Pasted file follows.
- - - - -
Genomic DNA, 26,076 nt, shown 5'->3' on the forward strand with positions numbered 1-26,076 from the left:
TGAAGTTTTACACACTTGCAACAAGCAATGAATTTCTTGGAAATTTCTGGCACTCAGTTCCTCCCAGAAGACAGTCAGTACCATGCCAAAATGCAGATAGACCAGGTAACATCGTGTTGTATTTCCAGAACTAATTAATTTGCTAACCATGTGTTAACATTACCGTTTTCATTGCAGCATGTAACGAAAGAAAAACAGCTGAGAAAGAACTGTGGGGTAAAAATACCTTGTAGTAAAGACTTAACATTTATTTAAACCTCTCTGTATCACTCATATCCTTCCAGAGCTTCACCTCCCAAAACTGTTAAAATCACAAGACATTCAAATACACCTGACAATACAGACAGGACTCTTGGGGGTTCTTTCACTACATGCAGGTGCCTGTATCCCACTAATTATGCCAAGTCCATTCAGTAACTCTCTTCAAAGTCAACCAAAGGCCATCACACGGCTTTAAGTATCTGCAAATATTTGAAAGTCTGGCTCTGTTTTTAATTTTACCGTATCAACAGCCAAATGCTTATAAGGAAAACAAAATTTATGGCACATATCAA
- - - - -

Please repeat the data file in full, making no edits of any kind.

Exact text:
Genomic DNA, 26,076 nt, shown 5'->3' on the forward strand with positions numbered 1-26,076 from the left:
TGAAGTTTTACACACTTGCAACAAGCAATGAATTTCTTGGAAATTTCTGGCACTCAGTTCCTCCCAGAAGACAGTCAGTACCATGCCAAAATGCAGATAGACCAGGTAACATCGTGTTGTATTTCCAGAACTAATTAATTTGCTAACCATGTGTTAACATTACCGTTTTCATTGCAGCATGTAACGAAAGAAAAACAGCTGAGAAAGAACTGTGGGGTAAAAATACCTTGTAGTAAAGACTTAACATTTATTTAAACCTCTCTGTATCACTCATATCCTTCCAGAGCTTCACCTCCCAAAACTGTTAAAATCACAAGACATTCAAATACACCTGACAATACAGACAGGACTCTTGGGGGTTCTTTCACTACATGCAGGTGCCTGTATCCCACTAATTATGCCAAGTCCATTCAGTAACTCTCTTCAAAGTCAACCAAAGGCCATCACACGGCTTTAAGTATCTGCAAATATTTGAAAGTCTGGCTCTGTTTTTAATTTTACCGTATCAACAGCCAAATGCTTATAAGGAAAACAAAATTTATGGCACATATCAA